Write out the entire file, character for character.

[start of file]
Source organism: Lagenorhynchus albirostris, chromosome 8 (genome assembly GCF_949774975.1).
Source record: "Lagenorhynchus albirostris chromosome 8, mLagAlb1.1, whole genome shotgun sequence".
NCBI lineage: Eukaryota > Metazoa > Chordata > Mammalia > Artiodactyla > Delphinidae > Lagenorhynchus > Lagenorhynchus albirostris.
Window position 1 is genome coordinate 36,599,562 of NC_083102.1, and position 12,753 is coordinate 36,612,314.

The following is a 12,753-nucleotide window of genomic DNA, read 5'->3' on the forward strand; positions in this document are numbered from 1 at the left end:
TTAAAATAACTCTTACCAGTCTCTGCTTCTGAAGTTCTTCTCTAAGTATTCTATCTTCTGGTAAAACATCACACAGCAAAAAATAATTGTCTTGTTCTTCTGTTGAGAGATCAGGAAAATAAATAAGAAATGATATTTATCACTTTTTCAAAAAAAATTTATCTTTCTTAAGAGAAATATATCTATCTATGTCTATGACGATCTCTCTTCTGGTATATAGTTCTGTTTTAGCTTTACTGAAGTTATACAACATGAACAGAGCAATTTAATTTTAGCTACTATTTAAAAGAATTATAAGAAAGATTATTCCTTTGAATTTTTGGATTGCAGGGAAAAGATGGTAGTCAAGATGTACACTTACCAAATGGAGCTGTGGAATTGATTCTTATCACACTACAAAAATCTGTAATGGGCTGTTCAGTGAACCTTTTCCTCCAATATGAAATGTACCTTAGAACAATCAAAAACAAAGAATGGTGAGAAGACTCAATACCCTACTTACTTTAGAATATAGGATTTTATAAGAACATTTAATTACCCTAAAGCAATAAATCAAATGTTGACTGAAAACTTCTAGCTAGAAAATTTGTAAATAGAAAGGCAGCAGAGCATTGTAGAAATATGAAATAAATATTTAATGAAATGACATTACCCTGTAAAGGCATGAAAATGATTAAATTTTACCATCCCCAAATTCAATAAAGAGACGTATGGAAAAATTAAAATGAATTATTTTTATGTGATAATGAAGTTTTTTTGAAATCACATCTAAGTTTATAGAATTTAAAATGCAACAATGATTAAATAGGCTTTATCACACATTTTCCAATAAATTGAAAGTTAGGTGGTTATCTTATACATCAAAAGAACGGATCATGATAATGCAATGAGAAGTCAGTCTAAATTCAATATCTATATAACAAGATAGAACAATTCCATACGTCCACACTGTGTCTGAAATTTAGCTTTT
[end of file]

Source organism: Lagenorhynchus albirostris, chromosome 8 (genome assembly GCF_949774975.1).
Source record: "Lagenorhynchus albirostris chromosome 8, mLagAlb1.1, whole genome shotgun sequence".
NCBI lineage: Eukaryota > Metazoa > Chordata > Mammalia > Artiodactyla > Delphinidae > Lagenorhynchus > Lagenorhynchus albirostris.
Window position 1 is genome coordinate 36,599,562 of NC_083102.1, and position 12,753 is coordinate 36,612,314.

The following is a 12,753-nucleotide window of genomic DNA, read 5'->3' on the forward strand; positions in this document are numbered from 1 at the left end:
TTAAAATAACTCTTACCAGTCTCTGCTTCTGAAGTTCTTCTCTAAGTATTCTATCTTCTGGTAAAACATCACACAGCAAAAAATAATTGTCTTGTTCTTCTGTTGAGAGATCAGGAAAATAAATAAGAAATGATATTTATCACTTTTTCAAAAAAAATTTATCTTTCTTAAGAGAAATATATCTATCTATGTCTATGACGATCTCTCTTCTGGTATATAGTTCTGTTTTAGCTTTACTGAAGTTATACAACATGAACAGAGCAATTTAATTTTAGCTACTATTTAAAAGAATTATAAGAAAGATTATTCCTTTGAATTTTTGGATTGCAGGGAAAAGATGGTAGTCAAGATGTACACTTACCAAATGGAGCTGTGGAATTGATTCTTATCACACTACAAAAATCTGTAATGGGCTGTTCAGTGAACCTTTTCCTCCAATATGAAATGTACCTTAGAACAATCAAAAACAAAGAATGGTGAGAAGACTCAATACCCTACTTACTTTAGAATATAGGATTTTATAAGAACATTTAATTACCCTAAAGCAATAAATCAAATGTTGACTGAAAACTTCTAGCTAGAAAATTTGTAAATAGAAAGGCAGCAGAGCATTGTAGAAATATGAAATAAATATTTAATGAAATGACATTACCCTGTAAAGGCATGAAAATGATTAAATTTTACCATCCCCAAATTCAATAAAGAGACGTATGGAAAAATTAAAATGAATTATTTTTATGTGATAATGAAGTTTTTTTGAAATCACATCTAAGTTTATAGAATTTAAAATGCAACAATGATTAAATAGGCTTTATCACACATTTTCCAATAAATTGAAAGTTAGGTGGTTATCTTATACATCAAAAGAACGGATCATGATAATGCAATGAGAAGTCAGTCTAAATTCAATATCTATATAACAAGATAGAACAATTCCATACGTCCACACTGTGTCTGAAATTTAGCTTTT